Lol, oh no I did that. It was horrible looking at that now, but it tells the story of the Shadow Fighter, how he becomes the Shadow Fighter.
I really would love to see Shadow Fighter remastered or even a new sequel produced, was this ever on the cards, or is this something you may consider in the future?
We always evaluate that, who knows…
Is it true that Shadow from the UK TV show Gladiators almost appeared in Shadow Fighter?
People told me that, I wasn’t aware of this until many years after.
Did you ever look to release Shadow Fighter on any other formats other than the Amiga?
Sure, the idea was to port it on SNES.
Please tell us a bit about your work on the first Gekido title and did your previous work on Shadow Fighter prove to be very useful?
Gekido was our way to say: scrolling beat-em ups weren’t dead at all, just people had no new ideas on the table. In this case SF didn’t helped that much, brawler games require a totally different approach.
What was it like moving away from a 2d fighter to a 3d fighter and how do you personally reflect back on this game?
It was quite hard indeed, tech wasn’t at the best to do that kind of stuff, so it was difficult to reproduce the 2d feel into a 3d environment.
Battle Over the Pacific moved you away from beat-em up titles. How did it feel to get your teeth stuck into a new genre and what was your exact role on this game?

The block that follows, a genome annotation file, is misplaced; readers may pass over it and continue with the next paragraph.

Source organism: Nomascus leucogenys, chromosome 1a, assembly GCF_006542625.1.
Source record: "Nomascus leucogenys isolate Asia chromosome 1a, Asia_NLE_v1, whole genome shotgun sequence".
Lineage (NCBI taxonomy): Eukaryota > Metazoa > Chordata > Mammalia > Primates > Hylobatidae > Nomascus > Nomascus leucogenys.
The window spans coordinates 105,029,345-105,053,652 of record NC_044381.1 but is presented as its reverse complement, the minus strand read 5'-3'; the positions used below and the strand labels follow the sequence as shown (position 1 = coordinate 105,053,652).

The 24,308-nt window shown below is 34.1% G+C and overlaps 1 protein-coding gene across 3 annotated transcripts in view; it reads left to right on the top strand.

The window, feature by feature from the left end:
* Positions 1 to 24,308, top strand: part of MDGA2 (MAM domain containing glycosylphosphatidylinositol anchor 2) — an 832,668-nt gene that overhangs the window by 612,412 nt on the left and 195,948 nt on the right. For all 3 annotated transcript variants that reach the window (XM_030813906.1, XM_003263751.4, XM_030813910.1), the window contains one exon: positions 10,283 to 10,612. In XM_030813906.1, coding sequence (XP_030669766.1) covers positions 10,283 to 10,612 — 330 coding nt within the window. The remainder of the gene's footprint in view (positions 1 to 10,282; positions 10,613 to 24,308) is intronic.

We always loved flight sims since Capcom’s 1942 of F16 Falcon on PC, and our aim was to develop something easy and fun in a 3d world a mix between arcade and simulation.
Rageball looks like a more modern take on the classic Speedball games. Were these games an inspiration for you and how do you personally reflect on this game?
Rollerblade on C64 was our first love and Alita and the Running Man of course. We wanted to create something fun and totally crazy. We had a lot of fun developing Rageball, the idea was to put everything that works without limitation of any kind.
NAPS Team is still going strong today, whereas other game developers have long since closed! What do you think has been your main recipe for success and where do you see your company in the coming years?
I can’t speak for other developers, but for us I think it is just the love and passion in what you do everyday.
Are there any exciting games or projects you and your team are currently working on?
Baldo (pictured above) is our main project right now and we had a huge feedback from people since the Trailer came out, as much as we had with Shadow Fighter and Gekido, and honestly we didn’t expect that much. We just wanted to develop a game that we really would like to play since a long time and no-one ever did.
Have you ever started work on a game that you never released, and if so, which one do you think would have been the most successful?
Baldo the Dark Night on GBA, but who knows maybe in the future we may port to Switch.
If you could share a few drinks with a video game character, who would you choose and why?
Bruce Lee from C64, he was one of the first adventure character in a video game. He will be always my hero.